Effects of residential schools on Native child-rearing patterns
Xwi7xwa Library, University of British Columbia

Book
Creators
Ing, Rosalyn N.
Description
"This paper examines the effects of residential schools on the child-rearing patterns of Natives who attended these schools. Evidence came from the literature and from three interviews with persons who attended residential schools, one male elder and two females, who answered four open-ended questions. The findings suggest that this type of educational experience caused psychological and cultural losses in self-esteem, child-rearing patterns, and Native Indian language. These experiences will presumably be transmitted in some form to the next generation, thereby affecting the way Natives view themselves. To restore confidence in themselves and respect for essential patterns of child-rearing, the process of healing is vital and recommended."

More Information

Contents
Chapter 1 Introduction -- The disintegration of traditional Native families -- Effects of separation on young children -- Establishing the Anglican residential school system -- The role of language and culture -- The role of the elders -- Effects of residential schools on child-rearing patterns -- Summary -- Chapter 2 Purpose, definition of terms, design, and significance of the study -- Chapter 3 Reporting the findings -- Introduction -- Findings from the literature review -- Findings from the interviews -- Chapter 4 Summary findings, recommendations, and conclusions -- Summary findings -- Recommendations -- Limitations of the study -- Conclusions -- References -- Appendices.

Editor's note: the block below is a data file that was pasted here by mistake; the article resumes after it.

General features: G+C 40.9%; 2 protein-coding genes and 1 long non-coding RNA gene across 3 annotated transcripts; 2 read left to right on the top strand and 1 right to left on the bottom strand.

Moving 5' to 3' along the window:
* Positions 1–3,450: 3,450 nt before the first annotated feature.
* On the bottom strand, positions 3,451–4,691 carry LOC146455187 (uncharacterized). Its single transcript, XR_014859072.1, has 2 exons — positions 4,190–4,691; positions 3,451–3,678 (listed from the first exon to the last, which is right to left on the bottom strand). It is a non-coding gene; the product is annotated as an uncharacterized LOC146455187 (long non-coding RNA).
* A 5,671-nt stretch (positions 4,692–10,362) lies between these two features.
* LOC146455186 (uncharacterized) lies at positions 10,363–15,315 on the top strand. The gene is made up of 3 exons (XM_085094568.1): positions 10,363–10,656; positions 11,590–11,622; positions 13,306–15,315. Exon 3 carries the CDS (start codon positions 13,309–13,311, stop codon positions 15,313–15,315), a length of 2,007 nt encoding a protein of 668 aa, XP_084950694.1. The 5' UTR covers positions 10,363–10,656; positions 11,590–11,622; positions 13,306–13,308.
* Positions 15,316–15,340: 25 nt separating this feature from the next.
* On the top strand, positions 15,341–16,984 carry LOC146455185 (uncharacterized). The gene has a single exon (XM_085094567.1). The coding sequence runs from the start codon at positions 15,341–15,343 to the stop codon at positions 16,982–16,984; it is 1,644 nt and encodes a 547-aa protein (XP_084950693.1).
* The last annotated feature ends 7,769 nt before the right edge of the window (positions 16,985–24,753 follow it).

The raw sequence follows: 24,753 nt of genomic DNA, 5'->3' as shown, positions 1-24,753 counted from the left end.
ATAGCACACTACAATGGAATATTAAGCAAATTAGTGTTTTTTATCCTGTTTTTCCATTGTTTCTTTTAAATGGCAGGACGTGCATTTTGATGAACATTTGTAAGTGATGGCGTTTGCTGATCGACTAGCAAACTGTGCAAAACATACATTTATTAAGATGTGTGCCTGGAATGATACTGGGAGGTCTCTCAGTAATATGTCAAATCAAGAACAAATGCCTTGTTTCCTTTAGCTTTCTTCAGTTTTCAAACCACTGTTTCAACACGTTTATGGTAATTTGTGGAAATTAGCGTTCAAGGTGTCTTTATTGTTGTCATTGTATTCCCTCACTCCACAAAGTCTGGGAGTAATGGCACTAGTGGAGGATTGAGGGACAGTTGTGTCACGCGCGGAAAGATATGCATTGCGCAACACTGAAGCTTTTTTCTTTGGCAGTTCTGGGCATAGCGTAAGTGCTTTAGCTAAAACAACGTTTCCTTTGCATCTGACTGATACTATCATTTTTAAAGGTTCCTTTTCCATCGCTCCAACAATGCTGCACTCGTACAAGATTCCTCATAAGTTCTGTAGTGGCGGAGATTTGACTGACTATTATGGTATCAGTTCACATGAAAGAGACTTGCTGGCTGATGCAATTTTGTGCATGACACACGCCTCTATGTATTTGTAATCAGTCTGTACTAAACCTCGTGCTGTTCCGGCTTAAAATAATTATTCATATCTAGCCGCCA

Notes
Major paper for the Degree of Master of Education, Department of Administrative, Adult and Higher Education (Educational Administration) Ts''kel Program.
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